Example 10.

Consider the following scenario: M & N are a married couple of the same age who, at age 50, earn income well in excess of the threshold that would qualify them for the educational savings bonds’ exclusion. They are also subject to the tax on net investment income. M & N’s plan is to continue to work full-time until about age 64 and then become part-time consultants, earning $100,000 per year from thereon for the foreseeable future. Their plan entails having funding available should their children, P & Q, currently ages 10 and 8, respectively, enroll in expensive graduate education programs at some future date. Pursuant to that funding plan, M & N begin purchasing I Bonds.

Fifteen years later, M & N at age 65, earning $100,000 as consultants and $5,000 from other investments, redeem I Bonds valued at $40,000 (cost $24,000), to pay for 25-year-old P’s qualifying graduate tuition expenses. Their modified AGI, having no other adjustments, is $121,000 ($100,000 + $5,000 + $16,000), which is under the beginning phaseout level ($124,800 for married couples filing jointly in 2021). Despite having all or almost all of the interest income, $16,000, accrue while the couple’s earnings were above the income threshold, all of it will qualify for tax-free exclusion. Again, as with some previous examples, this too may be viewed within the context of contingency planning. Here, there is the added benefit that the taxpayers were able to avoid having the I Bond income be subject to the tax on net investment income. (More detailed information about the Education Savings Bond Program may be found in Using Saving Bonds for Education, FS Publication 0051, Department of the Treasury, Bureau of the Fiscal Service, revised July 2015).

Taxpayers may need to be advised that, although I Bonds potentially provide an excellent after-tax return as compared to other bond or fixed-income investments, they should not be expected, over extended periods of time, to outperform equity investments. According to FinAid (, college tuition is rising at a rate of approximately 8% per year. In light of this rising cost landscape, individuals may need to consider and make difficult choices regarding risk/reward alternatives. Similar to retirement planning, the optimal balance between equities (greater risk/greater reward potential) and bonds/fixed income (lower risk/lower reward potential) may vary depending upon an investor’s time horizon. Typically, in practice, this may result in investors with longer time horizons, taking on more risk, because they have more time to recover from losses, whereas those with shorter time horizons take a more conservative approach.

Other Considerations

Utilization of EE Savings Bonds in conjunction with I Bonds.

I Bond holders with a long-term perspective who seek a complementary fixed return investment may wish to consider investing in EE Savings Bonds. Although the current interest rate (i.e., for bonds issued November 2021 to April 2022) is only 0.10%, the Treasury Department guarantees that bonds kept for 20 years will double in value providing, in effect, a fixed annualized return for that period of approximately 3.5%. Therefore, while EE bonds have the same redemption rules as I Bonds (i.e., three months’ loss of interest when redeemed prior to holding for five years), from a practical perspective, the investment strategy would only be worth pursuing if the intent would be to hold the bonds for at least 20 years. Furthermore, because any holding of the bonds beyond 20 years will provide only de minimis incremental returns (i.e., 0.10% rate), the optimal window for redemptions is narrow. Taxpayers, who are confident, however, that the end of a 20-year holding period will occur at a time when they will be subject to a lower tax bracket [e.g., during a retirement phase prior to collection of Social Security benefits (I Bonds Example 7–Part 2)] may potentially achieve the 3.5% fixed return at tax-advantaged rates.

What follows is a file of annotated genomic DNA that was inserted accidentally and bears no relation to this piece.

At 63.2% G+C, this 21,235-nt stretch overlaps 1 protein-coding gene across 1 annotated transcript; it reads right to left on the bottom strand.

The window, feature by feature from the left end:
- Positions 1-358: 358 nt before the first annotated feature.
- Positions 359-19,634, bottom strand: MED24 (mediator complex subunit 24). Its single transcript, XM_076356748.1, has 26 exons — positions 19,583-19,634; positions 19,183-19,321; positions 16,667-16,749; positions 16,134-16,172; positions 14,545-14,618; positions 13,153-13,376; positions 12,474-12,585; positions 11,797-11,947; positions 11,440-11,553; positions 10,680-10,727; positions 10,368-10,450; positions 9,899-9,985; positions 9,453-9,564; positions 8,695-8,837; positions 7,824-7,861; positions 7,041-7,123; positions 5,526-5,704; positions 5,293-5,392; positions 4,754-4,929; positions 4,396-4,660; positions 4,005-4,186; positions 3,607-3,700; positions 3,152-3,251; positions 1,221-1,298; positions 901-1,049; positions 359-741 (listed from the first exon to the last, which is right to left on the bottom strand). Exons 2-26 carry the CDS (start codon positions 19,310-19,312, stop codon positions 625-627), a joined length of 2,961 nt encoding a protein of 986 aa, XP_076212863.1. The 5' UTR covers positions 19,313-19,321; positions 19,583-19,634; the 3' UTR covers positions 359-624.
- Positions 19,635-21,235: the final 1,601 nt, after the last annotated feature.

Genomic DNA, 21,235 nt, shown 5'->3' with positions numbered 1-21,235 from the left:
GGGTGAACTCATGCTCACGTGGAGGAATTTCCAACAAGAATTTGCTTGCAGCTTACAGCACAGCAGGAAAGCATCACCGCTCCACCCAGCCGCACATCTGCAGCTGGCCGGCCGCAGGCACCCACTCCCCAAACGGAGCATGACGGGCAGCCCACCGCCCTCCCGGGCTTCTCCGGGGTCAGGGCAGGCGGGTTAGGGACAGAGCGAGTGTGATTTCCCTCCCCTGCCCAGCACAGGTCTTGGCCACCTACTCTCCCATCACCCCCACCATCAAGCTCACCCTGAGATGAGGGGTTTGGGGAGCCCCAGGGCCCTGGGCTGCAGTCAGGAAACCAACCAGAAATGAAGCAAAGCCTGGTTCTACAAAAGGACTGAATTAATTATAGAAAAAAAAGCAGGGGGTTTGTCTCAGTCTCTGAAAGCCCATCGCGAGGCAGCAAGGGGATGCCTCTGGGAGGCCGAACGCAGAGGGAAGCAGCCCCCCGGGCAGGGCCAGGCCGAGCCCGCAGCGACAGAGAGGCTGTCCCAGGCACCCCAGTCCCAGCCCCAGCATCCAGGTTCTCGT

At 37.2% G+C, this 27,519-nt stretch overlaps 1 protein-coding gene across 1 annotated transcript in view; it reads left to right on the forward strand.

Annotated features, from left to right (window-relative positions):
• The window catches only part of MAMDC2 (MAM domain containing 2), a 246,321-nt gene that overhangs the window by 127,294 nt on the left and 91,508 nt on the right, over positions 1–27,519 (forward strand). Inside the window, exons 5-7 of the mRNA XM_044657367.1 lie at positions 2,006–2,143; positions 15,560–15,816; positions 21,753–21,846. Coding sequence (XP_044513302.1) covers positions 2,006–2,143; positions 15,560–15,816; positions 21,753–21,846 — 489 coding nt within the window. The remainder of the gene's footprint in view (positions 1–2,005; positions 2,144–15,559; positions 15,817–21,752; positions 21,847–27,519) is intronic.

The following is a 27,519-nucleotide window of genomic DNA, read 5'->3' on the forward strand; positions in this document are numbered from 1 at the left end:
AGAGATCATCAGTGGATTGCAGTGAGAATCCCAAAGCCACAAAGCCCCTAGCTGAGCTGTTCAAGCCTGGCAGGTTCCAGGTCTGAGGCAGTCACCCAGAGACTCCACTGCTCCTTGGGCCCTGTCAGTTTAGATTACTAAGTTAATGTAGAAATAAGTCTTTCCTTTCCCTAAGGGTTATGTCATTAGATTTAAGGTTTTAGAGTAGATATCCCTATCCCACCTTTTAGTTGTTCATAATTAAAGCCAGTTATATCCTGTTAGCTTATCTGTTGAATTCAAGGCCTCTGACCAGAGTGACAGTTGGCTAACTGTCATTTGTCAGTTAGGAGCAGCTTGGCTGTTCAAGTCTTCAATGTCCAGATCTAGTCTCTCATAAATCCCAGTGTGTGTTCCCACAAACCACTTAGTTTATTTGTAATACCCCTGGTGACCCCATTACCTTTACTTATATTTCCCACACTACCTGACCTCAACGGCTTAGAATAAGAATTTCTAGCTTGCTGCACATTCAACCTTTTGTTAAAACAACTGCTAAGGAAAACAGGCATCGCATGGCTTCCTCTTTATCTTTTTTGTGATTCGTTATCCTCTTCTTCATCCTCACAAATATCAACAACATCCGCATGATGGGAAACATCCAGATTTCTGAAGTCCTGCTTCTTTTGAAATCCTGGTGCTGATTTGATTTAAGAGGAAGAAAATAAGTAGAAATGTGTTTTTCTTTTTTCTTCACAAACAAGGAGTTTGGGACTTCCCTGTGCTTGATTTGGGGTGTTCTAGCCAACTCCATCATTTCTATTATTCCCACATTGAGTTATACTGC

Estate planning consideration—no step-up in basis.

In situations where a taxpayer needing to generate cash must choose between selling an appreciated capital asset or redeeming I Bonds with unrecognized income, an estate planning factor to consider is that the appreciated capital asset will receive a tax-free step-up in basis at the taxpayer’s death, whereas the I Bonds will not receive that benefit.

Estate planning consideration—post-mortem election.

The executor of an estate may make an election to include all previously unrecognized savings bond interest on a decedent’s final tax return (Revenue Ruling 68-145). This election may prove particularly beneficial in situations where the savings bond income can be used to offset high-itemized deductions (e.g., unreimbursed medical expenses) in the year of the decedent’s death.

Long-Term Planning May Provide Significant Tax-Advantaged Payoffs

A theme demonstrated in many of the examples contained here is that the sooner a plan of I Bond purchases begins and the longer it continues, the greater the overall tax benefits may be. Because such benefits may not be immediately visible, particularly when bonds are to be held for extended period of time, advisors may provide valuable services by educating and advising clients as to their usage. Overall, as demonstrated above, I Bonds provide a unique set of planning opportunities that make them an important factor for individuals to consider when developing a broad range of tax-advantaged strategies.

Seth Hammer, PhD, CPA, is a professor of accounting at Towson University, Towson, Md.